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1 - Introduction

Sidero (“Iron” in Greek) is a project created by the Sidero Labs team. Sidero Metal provides lightweight, composable tools that can be used to create bare-metal Talos Linux + Kubernetes clusters. These tools are built around the Cluster API project.

Because of the design of Cluster API, there is inherently a “chicken and egg” problem: you need an existing Kubernetes cluster in order to provision the management plane, that can then provision more clusters. The initial management plane cluster that runs the Sidero Metal provider does not need to be based on Talos Linux - although it is recommended for security and stability reasons. The Getting Started guide will walk you through installing Sidero Metal either on an existing cluster, or by quickly creating a docker based cluster used to bootstrap the process.


Sidero Metal is currently made up of two components:

  • Metal Controller Manager: Provides custom resources and controllers for managing the lifecycle of metal machines, iPXE server, metadata service, and gRPC API service
  • Cluster API Provider Sidero (CAPS): A Cluster API infrastructure provider that makes use of the pieces above to spin up Kubernetes clusters

Sidero Metal also needs these co-requisites in order to be useful:

All components mentioned above can be installed using Cluster API’s clusterctl tool. See the Getting Started for more details.

2 - Installation

As of Cluster API version 0.3.9, Sidero is included as a default infrastructure provider in clusterctl.

To install Sidero and the other Talos providers, simply issue:

clusterctl init -b talos -c talos -i sidero

Sidero supports several variables to configure the installation, these variables can be set either as environment variables or as variables in the clusterctl configuration:

  • SIDERO_CONTROLLER_MANAGER_HOST_NETWORK (false): run sidero-controller-manager on host network
  • SIDERO_CONTROLLER_MANAGER_API_ENDPOINT (empty): specifies the IP address controller manager can be reached on, defaults to the node IP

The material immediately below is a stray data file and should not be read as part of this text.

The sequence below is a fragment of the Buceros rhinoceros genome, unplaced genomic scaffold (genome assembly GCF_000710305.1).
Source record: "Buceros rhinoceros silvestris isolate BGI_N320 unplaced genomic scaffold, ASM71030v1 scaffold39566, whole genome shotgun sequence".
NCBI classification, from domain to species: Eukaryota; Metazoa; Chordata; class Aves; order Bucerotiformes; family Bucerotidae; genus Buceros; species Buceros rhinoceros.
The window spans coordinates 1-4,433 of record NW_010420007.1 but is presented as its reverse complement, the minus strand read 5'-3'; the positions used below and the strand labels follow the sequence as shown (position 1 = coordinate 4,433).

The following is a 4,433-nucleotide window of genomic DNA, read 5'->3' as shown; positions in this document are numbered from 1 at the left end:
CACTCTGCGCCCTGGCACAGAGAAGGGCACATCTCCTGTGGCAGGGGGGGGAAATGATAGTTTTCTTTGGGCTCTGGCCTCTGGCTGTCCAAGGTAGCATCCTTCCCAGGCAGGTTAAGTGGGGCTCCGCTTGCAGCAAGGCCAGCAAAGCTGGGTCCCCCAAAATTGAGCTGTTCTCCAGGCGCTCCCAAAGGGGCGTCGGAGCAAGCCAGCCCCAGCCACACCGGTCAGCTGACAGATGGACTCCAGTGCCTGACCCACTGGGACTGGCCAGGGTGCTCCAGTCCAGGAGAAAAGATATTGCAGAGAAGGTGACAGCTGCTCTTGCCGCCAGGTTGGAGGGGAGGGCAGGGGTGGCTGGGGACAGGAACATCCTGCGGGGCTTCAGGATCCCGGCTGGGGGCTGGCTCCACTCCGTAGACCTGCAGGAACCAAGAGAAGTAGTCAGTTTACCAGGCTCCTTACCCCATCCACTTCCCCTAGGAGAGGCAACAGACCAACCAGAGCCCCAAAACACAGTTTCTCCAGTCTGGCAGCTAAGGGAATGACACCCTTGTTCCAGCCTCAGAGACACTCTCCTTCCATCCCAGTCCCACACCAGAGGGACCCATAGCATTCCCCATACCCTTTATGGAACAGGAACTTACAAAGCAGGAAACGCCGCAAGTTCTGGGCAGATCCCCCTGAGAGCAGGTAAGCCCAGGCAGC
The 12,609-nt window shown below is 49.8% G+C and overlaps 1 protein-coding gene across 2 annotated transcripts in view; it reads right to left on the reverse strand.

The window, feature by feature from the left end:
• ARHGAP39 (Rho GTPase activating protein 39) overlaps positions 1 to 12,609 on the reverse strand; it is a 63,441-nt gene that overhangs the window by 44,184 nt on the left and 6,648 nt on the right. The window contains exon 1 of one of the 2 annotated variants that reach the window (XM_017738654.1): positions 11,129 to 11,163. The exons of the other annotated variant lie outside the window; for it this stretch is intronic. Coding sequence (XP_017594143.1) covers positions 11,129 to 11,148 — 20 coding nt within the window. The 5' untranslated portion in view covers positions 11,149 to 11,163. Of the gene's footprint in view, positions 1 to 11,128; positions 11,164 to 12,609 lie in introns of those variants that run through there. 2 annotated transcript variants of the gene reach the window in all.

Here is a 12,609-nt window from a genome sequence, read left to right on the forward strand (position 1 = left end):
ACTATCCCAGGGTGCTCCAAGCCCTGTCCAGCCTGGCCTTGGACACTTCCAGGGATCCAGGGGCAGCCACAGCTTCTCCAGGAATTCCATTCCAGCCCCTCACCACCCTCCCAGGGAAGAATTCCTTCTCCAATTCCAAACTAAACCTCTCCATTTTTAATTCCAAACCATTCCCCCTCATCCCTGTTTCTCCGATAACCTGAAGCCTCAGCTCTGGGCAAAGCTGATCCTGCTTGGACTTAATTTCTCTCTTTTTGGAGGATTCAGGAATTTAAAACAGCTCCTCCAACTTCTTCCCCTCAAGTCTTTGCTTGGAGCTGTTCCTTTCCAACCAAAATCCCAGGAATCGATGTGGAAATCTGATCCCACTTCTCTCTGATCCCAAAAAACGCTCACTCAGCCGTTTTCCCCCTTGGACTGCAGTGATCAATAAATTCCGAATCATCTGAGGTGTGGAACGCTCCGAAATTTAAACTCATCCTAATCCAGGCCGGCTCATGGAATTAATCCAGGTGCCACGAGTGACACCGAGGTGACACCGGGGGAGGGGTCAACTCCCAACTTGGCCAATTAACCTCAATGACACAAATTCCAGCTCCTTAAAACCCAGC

• SIDERO_CONTROLLER_MANAGER_API_PORT (8081): specifies the port controller manager can be reached on
  • SIDERO_CONTROLLER_MANAGER_CONTAINER_API_PORT (8081): specifies the controller manager internal container port
  • SIDERO_CONTROLLER_MANAGER_EXTRA_AGENT_KERNEL_ARGS (empty): specifies additional Linux kernel arguments for the Sidero agent (for example, different console settings)
  • SIDERO_CONTROLLER_MANAGER_AUTO_ACCEPT_SERVERS (false): automatically accept discovered servers, by default .spec.accepted should be changed to true to accept the server
  • SIDERO_CONTROLLER_MANAGER_AUTO_BMC_SETUP (true): automatically attempt to configure the BMC with a sidero user that will be used for all IPMI tasks.
  • SIDERO_CONTROLLER_MANAGER_INSECURE_WIPE (true): wipe only the first megabyte of each disk on the server, otherwise wipe the full disk
  • SIDERO_CONTROLLER_MANAGER_SERVER_REBOOT_TIMEOUT (20m): timeout for the server reboot (how long it might take for the server to be rebooted before Sidero retries an IPMI reboot operation)
  • SIDERO_CONTROLLER_MANAGER_IPMI_PXE_METHOD (uefi): IPMI boot from PXE method: uefi for UEFI boot or bios for BIOS boot
  • SIDERO_CONTROLLER_MANAGER_BOOT_FROM_DISK_METHOD (ipxe-exit): configures the way Sidero forces server to boot from disk when server hits iPXE server after initial install: ipxe-exit returns iPXE script with exit command, http-404 returns HTTP 404 Not Found error, ipxe-sanboot uses iPXE sanboot command to boot from the first hard disk

Sidero provides two endpoints which should be made available to the infrastructure:

  • TCP port 8081 which provides combined iPXE, metadata and gRPC service (external endpoint should be passed to Sidero as SIDERO_CONTROLLER_MANAGER_API_ENDPOINT and SIDERO_CONTROLLER_MANAGER_API_PORT)
  • UDP port 69 for the TFTP service (DHCP server should point the nodes to PXE boot from that IP)

These endpoints could be exposed to the infrastructure using different strategies:

  • running sidero-controller-manager on the host network.
  • using Kubernetes load balancers (e.g. MetalLB), ingress controllers, etc.

Note: If you want to run sidero-controller-manager on the host network using port different from 8081 you should set both SIDERO_CONTROLLER_MANAGER_API_PORT and SIDERO_CONTROLLER_MANAGER_CONTAINER_API_PORT to the same value.

3 - Architecture

The overarching architecture of Sidero centers around a “management plane”. This plane is expected to serve as a single interface upon which administrators can create, scale, upgrade, and delete Kubernetes clusters. At a high level view, the management plane + created clusters should look something like:

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4 - Resources

Sidero, the Talos bootstrap/controlplane providers, and Cluster API each provide several custom resources (CRDs) to Kubernetes. These CRDs are crucial to understanding the connections between each provider and in troubleshooting problems. It may also help to look at the cluster template to get an idea of the relationships between these.

Cluster API (CAPI)

It’s worth defining the most basic resources that CAPI provides first, as they are related to several subsequent resources below.